The Bible Code: For most of the 2,000 years of the Christian church, people have been reading things into Biblical texts that others didn't see--the result is what we call "denominations," otherwise known as the chalk line that separates me (saved eternally) from you (hell-bound). The North Texas Skeptics would have a hell of a time tackling that curious phenomenon with one of their talks, so they've opted for a different but related topic: the so-called "Bible Code," a very bold Biblical interpretation that claims prophecy can be deciphered using alphabetical and numerical formulas. Gregory Aicklen, a computer software specialist from Richardson, discusses computer examinations of Biblical texts and how the examiners have found what they claim they've found. The talk happens at 2 p.m. at the Center for Community Cooperation, 2900 Live Oak. It's free. Call (972) 306-3187.
Valentine's Day Lock-In: For couples who have children, coordinating a proper Valentine's Day Love-In can be a nightmare of half-explanations and changes of conversation. Why are the adults suddenly buying AA batteries and chocolate syrup in bulk around the beginning of February? Why have key paragraphs from Freud's chapter on "The Primal Scene" been underlined and kept by the parental bedside? Avoid the embarrassing questions (at best), and the adolescent therapy bills (at worst), and use the Richardson YWCA's adult-supervised, all-night Valentine's Day Lock-In. Your kids get pizza, movies, crafts, swimming, video games, and breakfast, and you get the kind of marathon bone-fracturing, muscle-straining love-a-thon that only an entire night free of the progeny will allow. The drop-off time is 7 p.m., and the pick-up is 8 a.m. the following morning. (A little early for the day after a night of torrid passion, perhaps, but still better than hiring a sitter and slipping off to Motel 6 for an evening.) Fee is $20 per kid. Call (972) 231-7201.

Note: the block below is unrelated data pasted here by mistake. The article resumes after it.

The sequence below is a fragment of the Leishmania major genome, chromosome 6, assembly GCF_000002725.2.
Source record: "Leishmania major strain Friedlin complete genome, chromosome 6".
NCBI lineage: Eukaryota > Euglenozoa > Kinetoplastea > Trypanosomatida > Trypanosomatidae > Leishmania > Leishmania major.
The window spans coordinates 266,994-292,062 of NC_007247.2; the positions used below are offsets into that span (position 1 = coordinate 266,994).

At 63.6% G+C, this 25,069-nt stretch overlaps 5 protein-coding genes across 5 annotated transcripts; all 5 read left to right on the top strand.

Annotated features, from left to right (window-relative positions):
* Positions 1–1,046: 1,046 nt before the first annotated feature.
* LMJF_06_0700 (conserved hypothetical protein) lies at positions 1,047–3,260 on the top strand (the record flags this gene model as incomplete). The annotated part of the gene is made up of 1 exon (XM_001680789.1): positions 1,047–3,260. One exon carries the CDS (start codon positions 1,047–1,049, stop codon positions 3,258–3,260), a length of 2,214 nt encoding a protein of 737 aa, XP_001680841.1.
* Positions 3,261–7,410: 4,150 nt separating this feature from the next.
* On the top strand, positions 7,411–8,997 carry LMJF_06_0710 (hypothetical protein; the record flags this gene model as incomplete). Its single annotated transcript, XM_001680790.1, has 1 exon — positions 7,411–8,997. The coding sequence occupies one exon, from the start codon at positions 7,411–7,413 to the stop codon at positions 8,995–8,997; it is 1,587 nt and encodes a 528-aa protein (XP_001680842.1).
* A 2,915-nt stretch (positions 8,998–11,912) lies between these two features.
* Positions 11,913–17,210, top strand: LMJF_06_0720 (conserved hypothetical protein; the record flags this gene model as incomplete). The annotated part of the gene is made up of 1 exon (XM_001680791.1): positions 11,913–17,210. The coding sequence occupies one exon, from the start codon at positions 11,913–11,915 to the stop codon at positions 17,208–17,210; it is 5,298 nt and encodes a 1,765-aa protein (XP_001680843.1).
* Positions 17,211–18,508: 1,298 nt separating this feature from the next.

Paul Zim, the Jewish Music Man: Rabbi Frank Joseph is currently the lead man o' the cloth at the Irving Havurah Synagogue, but he used to wear another yarmulke--programmer of KNON's "Jewish Music Hour." From his broadcast tower, he heavily promoted the music of legendary Jewish performer Paul Zim, whose 30 professional years and 25 albums covering every possible school of pre- and post-Hebrew compositions have earned him the nickname "The Jewish Music Man." Rabbi Joseph and Sherrie Stohl, a Carrollton songwriter, now bring Paul Zim to Dallas for his first solo appearance (and his first Dallas gig, period, since 1975). The performance happens at 3 p.m. at the Irving Arts Center, 3333 N. MacArthur Blvd., Irving. Tickets are $5-$15. Call (972) 259-9602.